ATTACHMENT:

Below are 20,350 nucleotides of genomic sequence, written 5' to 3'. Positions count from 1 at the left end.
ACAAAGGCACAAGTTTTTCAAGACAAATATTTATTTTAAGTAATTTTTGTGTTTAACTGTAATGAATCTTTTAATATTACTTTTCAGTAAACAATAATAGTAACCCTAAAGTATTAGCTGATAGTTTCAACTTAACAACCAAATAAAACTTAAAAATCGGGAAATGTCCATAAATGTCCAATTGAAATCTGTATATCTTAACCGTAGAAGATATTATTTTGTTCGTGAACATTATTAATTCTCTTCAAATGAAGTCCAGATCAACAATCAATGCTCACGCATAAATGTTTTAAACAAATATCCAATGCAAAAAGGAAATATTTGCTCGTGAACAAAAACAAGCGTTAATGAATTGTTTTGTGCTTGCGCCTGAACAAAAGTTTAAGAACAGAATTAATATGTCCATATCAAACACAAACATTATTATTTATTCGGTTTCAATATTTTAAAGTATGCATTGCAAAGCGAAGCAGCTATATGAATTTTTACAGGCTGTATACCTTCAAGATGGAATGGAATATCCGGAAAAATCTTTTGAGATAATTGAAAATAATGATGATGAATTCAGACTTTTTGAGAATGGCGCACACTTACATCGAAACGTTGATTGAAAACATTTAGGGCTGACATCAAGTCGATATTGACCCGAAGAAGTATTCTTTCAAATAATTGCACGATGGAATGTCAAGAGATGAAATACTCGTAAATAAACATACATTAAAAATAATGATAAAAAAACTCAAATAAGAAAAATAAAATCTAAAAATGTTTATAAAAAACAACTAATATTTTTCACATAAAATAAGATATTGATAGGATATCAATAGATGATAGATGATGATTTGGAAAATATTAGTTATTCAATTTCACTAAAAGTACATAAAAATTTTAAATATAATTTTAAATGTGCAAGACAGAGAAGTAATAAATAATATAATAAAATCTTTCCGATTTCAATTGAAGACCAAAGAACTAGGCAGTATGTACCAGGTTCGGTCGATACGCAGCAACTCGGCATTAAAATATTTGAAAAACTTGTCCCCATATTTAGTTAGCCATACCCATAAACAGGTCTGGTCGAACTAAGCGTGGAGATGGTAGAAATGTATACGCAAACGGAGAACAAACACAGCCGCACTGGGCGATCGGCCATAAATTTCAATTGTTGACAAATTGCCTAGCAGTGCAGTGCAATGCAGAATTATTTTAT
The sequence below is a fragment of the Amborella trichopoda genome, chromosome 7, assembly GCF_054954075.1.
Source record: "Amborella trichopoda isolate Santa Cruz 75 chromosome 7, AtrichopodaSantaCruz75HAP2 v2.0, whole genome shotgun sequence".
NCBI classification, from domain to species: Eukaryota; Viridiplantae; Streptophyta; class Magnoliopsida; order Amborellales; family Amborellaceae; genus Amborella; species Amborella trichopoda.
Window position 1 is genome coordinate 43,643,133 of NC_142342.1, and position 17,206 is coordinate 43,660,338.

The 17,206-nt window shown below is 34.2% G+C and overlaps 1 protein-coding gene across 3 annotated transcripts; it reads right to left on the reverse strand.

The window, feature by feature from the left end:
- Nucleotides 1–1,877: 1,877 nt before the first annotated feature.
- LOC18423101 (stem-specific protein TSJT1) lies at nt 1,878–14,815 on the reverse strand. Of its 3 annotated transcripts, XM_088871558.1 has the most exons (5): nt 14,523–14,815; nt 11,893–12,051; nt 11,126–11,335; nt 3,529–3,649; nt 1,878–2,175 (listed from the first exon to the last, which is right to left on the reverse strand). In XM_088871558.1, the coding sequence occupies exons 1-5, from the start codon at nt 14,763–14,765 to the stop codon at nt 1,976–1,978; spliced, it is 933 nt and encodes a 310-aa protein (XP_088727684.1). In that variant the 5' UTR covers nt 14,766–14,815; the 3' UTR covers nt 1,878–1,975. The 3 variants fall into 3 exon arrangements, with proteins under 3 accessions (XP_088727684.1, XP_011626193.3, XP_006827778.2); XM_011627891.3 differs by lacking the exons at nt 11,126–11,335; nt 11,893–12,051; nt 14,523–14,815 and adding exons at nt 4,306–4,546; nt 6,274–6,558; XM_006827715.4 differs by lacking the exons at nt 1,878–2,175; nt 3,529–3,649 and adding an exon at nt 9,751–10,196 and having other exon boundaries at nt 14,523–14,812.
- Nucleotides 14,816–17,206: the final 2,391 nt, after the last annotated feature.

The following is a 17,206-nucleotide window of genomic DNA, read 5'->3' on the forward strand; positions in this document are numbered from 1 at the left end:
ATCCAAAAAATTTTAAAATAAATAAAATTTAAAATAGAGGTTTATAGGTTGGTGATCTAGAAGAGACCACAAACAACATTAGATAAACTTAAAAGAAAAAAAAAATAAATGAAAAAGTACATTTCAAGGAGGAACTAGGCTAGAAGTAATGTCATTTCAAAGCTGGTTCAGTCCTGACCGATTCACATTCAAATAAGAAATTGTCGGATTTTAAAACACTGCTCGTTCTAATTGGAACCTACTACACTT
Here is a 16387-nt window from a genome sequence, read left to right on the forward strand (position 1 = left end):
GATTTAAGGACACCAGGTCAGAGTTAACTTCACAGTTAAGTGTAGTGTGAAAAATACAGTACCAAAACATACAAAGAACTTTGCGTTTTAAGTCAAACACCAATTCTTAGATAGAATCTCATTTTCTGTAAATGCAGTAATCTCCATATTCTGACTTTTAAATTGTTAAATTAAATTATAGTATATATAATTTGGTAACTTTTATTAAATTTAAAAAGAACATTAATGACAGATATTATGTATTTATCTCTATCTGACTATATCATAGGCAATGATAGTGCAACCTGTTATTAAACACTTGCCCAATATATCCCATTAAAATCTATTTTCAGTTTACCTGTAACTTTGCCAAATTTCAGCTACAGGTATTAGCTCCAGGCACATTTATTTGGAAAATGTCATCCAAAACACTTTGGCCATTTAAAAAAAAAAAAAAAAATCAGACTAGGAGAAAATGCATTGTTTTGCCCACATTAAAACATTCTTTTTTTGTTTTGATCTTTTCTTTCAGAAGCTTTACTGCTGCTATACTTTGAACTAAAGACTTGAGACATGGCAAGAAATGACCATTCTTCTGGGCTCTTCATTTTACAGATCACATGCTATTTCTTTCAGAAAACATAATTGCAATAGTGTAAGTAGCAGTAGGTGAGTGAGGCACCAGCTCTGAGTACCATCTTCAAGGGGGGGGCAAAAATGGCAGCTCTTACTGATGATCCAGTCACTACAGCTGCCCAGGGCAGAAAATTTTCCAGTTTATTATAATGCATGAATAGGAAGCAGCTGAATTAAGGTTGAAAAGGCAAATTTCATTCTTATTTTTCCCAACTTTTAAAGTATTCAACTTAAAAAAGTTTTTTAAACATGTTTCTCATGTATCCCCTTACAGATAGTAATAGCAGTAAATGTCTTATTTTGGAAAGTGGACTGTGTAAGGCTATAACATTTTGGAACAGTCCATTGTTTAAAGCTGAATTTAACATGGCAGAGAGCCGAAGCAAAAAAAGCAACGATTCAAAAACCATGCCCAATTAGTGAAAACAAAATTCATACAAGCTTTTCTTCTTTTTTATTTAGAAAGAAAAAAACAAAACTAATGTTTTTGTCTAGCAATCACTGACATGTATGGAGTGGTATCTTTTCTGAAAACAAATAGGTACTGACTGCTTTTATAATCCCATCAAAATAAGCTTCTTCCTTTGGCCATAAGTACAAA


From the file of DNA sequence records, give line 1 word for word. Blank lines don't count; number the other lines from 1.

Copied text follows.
Below are 20,350 nucleotides of genomic sequence, written 5' to 3'. Positions count from 1 at the left end.